Supreme Court: The Constitution Bench comprising of K.M. Joseph, Ajay Rastogi, Aniruddha Bose, Hrishikesh Roy and C.T. Ravikumar J.J., reserved its judgment dated 31-01-2023 on the issue pertaining to an application filed by the Department of Military Affairs seeking clarification of the Constitution Bench judgment dated 27-09-2018 Joseph Shine v. Union of India, (2019) 3 SCC 39 (‘2018 Judgment’).
The petitioner posed important questions of law for consideration before the bench:
a. Whether the persons subject to Army Act by virtue of Article 33 of Constitution of India being a distinct class should continue to be subject to the rigors of Section 497 of IPC by making an exception in regard to application of ibid Section 497 of the IPC vis a vis person subject to Army Act
b. Whether the promiscuous or adulterous acts by persons subject to Army Act should be allowed to be governed by the provisions of Section 45 or Section 63 of the Army Act, 1950 under corresponding provisions of Navy Act and Air Force Act being special legislation irrespective of the 2018 judgment by treating it as an abrogation of Fundamental Rights (‘FR’) provided by law in terms of Article 33 of Constitution of India.
c. In view of Article 33 of the Constitution, whether the 2018 judgment would prevent the Armed Forces from proceeding against a person subject to the Army Act, who is guilty of what would in effect be an adulterous act.
d. Whether an adulterous relationship by a male or a female subject to the Army Act can be a matter for action under Section 63 or Section 45 of the Act and under Sections 45 or 65 of the Air Force Act and Sections 54 (2) or 74 of the Navy Act being special legislation and considering the requirements of discipline and proper discharge of their duty?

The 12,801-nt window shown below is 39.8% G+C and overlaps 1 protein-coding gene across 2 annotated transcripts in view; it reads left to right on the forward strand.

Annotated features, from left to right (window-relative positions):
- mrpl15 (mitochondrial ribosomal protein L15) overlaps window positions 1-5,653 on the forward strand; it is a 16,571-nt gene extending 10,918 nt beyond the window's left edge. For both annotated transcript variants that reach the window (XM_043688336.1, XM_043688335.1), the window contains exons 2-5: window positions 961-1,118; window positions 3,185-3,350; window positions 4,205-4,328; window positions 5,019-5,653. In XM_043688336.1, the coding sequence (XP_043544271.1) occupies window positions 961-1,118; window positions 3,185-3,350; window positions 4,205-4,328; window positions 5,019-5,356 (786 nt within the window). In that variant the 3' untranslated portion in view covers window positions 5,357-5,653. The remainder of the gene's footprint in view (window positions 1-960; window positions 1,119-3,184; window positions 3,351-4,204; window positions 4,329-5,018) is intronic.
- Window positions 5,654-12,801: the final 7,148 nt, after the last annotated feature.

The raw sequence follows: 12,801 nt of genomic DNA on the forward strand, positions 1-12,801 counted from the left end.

The petitioner submitted that unlike Section 497 of IPC, the Armed Forces do not make a difference between a man and a woman, who is subject to the Army Act, if they are guilty of an offence. It was also submitted that the 2018 judgment may cause instability within the applicant’s services since the defence personnels function in peculiar conditions who are separated from their families for long durations when posted on borders under challenging conditions, in view of the 2018 judgment, there will always be a concern in their minds about the family indulging in untoward activity.
The petitioner further submitted that there was a reason why the framers of the Constitution had authorised Parliament to restrict or abrogate certain FR in their application to armed forces to ensure proper discharge of duties and maintenance of discipline.
Posing strong objection against the miscellaneous application, it was stated that such an application for clarification was filed after a delay of more than 2 years and 6 months with no reasonable grounds made for condoning the delay.
It was further stated that the scope of the 2018 judgment was limited to the extent of determining the constitutional validity of Section 497 of IPC alone which did not examine the legal validity of penalising adultery. The said application seeks to determine the scope of penalising adultery under the Army Act, Airforce Act and the Navy Act which is determinable only in a separate writ petition.
Further, the worry raised in the application for clarification that the discipline in the defence forces would somehow be affected by the 2018 judgment had no legal foundation since casual apprehension was insufficient to require any clarification of the 2018 judgment.
It was contended that the 2018 judgment had no application in cases where disciplinary proceedings were initiated against employees on the grounds of adultery. The only consequence of the judgment was that adultery ceased to be a criminal offence and was not a part of IPC. Thus, no further clarification was necessary in this regard.
It was further contended that decriminalisation of adultery did not vitiate national security and the application had failed to show a reasonable nexus between the commission of adultery and indiscipline resulting in national security breach.
It was also pointed out that the review petition against the 2018 judgment was already dismissed in 2020 and an application for clarification seeking to revive a criminal provision regarding a class was unjustified which breaches all settled principles of law. The 2018 judgment had reached finality under Article 141 of the Constitution, and there exists no legal process known to law by which such a judgment can be reviewed or modified any more in the way sought by the applicant
The bench reserved the matter for order on 31-01-2023
[Joseph Shine v. Union of India, 2023 SCC OnLine SC 149, reserved on 31-01-2023]
*Simran Singh, Editorial Assistant summated the data.